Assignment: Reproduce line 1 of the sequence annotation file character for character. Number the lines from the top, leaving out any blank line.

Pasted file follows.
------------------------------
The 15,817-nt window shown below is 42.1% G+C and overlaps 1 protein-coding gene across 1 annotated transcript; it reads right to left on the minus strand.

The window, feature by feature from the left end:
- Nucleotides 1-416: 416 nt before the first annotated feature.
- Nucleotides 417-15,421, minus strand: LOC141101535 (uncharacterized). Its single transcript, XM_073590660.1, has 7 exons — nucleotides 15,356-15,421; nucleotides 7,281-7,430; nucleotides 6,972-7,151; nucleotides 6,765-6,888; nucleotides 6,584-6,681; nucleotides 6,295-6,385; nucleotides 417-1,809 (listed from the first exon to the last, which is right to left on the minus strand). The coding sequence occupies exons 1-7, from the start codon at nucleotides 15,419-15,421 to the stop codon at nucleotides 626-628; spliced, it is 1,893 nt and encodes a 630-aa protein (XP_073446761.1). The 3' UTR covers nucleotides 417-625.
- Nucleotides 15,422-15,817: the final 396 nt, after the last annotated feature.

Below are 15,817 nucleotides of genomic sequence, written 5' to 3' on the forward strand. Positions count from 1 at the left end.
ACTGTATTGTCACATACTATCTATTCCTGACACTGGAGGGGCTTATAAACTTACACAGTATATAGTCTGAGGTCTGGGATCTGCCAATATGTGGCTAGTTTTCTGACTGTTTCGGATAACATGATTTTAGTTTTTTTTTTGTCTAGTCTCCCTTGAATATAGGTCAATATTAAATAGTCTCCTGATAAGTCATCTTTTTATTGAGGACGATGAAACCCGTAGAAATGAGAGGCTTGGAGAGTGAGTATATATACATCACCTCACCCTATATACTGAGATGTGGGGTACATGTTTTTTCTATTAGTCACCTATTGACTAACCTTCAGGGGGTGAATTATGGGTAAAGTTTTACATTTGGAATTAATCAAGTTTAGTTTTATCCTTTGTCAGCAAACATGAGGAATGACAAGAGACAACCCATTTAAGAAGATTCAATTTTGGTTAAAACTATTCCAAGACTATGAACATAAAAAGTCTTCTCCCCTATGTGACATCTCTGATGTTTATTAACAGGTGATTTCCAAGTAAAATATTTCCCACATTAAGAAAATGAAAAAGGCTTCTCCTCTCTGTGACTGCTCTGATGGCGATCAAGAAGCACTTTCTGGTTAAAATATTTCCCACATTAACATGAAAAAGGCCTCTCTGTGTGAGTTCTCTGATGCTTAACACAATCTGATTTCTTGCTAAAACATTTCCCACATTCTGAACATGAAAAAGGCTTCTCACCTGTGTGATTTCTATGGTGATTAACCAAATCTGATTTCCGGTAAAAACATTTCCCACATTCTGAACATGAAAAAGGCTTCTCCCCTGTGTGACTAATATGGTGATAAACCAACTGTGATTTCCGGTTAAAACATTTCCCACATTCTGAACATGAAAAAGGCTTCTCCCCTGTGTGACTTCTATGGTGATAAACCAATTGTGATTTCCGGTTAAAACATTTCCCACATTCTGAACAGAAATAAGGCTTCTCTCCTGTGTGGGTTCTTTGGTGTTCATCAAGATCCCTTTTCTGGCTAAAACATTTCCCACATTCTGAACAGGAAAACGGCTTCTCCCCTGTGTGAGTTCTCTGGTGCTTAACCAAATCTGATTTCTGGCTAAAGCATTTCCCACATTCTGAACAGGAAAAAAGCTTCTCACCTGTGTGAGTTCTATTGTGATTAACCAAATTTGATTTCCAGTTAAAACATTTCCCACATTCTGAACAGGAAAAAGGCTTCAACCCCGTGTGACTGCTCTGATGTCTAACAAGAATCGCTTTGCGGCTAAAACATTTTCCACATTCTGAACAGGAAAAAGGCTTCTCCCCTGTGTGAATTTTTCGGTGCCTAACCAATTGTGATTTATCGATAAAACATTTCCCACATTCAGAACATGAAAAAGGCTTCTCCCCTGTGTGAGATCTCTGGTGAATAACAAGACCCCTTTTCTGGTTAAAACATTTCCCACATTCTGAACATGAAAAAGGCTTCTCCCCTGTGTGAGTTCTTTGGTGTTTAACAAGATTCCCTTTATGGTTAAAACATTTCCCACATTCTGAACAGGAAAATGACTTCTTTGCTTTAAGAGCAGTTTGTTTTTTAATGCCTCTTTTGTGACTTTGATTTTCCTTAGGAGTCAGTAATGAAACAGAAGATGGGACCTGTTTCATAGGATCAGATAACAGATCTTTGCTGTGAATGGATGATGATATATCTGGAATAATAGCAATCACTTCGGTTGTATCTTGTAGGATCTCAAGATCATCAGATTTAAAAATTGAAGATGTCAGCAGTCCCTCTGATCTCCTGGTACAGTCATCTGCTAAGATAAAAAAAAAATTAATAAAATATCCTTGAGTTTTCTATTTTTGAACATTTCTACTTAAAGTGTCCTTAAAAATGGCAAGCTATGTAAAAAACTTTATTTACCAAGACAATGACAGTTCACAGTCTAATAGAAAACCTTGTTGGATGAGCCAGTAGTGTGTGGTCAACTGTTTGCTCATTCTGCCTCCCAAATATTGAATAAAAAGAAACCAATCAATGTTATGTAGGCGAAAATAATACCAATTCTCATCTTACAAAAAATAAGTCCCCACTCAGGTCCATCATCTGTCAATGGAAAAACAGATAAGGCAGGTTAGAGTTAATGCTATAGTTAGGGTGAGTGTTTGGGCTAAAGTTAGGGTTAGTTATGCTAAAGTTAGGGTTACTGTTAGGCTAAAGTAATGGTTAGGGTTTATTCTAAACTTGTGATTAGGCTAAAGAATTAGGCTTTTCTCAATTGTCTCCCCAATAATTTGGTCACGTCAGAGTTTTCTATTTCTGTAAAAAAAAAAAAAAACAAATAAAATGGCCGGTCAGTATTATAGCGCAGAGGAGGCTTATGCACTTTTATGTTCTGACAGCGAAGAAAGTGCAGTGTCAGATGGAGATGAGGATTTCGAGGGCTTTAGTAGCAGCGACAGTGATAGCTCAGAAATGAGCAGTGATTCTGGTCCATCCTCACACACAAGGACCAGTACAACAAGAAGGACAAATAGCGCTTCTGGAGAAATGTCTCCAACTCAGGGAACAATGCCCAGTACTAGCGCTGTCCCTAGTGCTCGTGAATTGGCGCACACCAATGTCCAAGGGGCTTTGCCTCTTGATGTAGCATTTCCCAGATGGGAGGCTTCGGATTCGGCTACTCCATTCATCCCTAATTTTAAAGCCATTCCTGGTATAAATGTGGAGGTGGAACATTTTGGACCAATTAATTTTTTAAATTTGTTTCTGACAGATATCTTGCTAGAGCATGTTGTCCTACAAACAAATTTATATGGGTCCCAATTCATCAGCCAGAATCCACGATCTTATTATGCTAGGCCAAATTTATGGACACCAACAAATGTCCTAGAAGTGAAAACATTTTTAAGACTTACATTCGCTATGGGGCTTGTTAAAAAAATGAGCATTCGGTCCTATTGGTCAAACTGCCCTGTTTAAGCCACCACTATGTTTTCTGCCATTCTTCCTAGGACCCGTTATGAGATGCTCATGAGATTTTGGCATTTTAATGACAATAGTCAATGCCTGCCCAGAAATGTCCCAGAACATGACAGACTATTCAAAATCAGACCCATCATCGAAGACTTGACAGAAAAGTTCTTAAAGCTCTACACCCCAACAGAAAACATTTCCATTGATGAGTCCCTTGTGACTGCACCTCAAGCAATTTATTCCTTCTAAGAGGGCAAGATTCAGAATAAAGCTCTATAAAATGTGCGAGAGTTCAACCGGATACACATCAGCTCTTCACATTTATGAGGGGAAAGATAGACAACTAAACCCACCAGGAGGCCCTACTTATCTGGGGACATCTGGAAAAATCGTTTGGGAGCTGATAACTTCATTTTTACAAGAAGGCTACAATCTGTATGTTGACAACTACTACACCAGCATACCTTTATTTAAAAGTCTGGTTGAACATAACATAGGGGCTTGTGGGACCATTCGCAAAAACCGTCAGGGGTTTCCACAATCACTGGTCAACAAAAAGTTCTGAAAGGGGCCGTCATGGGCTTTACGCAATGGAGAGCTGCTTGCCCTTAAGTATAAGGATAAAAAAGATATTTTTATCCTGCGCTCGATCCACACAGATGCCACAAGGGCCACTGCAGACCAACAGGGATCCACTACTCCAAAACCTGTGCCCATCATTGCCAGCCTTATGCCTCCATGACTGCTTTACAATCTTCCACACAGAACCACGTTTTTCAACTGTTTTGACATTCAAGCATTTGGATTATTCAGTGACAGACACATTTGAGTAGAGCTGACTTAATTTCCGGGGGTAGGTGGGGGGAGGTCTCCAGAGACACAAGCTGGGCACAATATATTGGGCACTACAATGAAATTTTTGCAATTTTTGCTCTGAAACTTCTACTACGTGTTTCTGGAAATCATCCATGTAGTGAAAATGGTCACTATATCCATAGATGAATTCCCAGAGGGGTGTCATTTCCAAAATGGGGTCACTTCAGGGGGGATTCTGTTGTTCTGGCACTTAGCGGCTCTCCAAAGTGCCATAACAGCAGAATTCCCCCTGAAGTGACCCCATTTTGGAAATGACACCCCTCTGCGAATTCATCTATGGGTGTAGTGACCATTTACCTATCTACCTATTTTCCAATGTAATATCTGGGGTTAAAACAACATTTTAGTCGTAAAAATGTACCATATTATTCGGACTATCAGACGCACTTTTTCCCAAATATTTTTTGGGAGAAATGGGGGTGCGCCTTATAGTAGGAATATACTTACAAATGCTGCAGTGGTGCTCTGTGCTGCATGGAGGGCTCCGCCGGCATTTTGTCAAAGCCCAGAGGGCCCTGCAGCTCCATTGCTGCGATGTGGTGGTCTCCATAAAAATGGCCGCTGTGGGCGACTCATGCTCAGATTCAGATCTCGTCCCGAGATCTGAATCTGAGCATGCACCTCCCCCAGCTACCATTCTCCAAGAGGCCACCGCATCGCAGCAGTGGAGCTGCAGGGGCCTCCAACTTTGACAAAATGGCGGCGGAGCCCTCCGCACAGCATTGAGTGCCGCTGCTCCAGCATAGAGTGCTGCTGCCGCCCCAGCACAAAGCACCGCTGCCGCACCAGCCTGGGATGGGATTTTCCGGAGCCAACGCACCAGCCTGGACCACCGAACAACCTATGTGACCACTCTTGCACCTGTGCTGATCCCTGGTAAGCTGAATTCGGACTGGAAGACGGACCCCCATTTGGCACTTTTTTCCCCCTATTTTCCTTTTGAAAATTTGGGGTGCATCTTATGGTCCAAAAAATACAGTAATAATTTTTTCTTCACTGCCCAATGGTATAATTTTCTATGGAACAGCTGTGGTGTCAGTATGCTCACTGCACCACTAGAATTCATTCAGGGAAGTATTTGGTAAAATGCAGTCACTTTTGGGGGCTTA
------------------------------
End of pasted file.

The 15,817-nt window shown below is 42.1% G+C and overlaps 1 protein-coding gene across 1 annotated transcript; it reads right to left on the minus strand.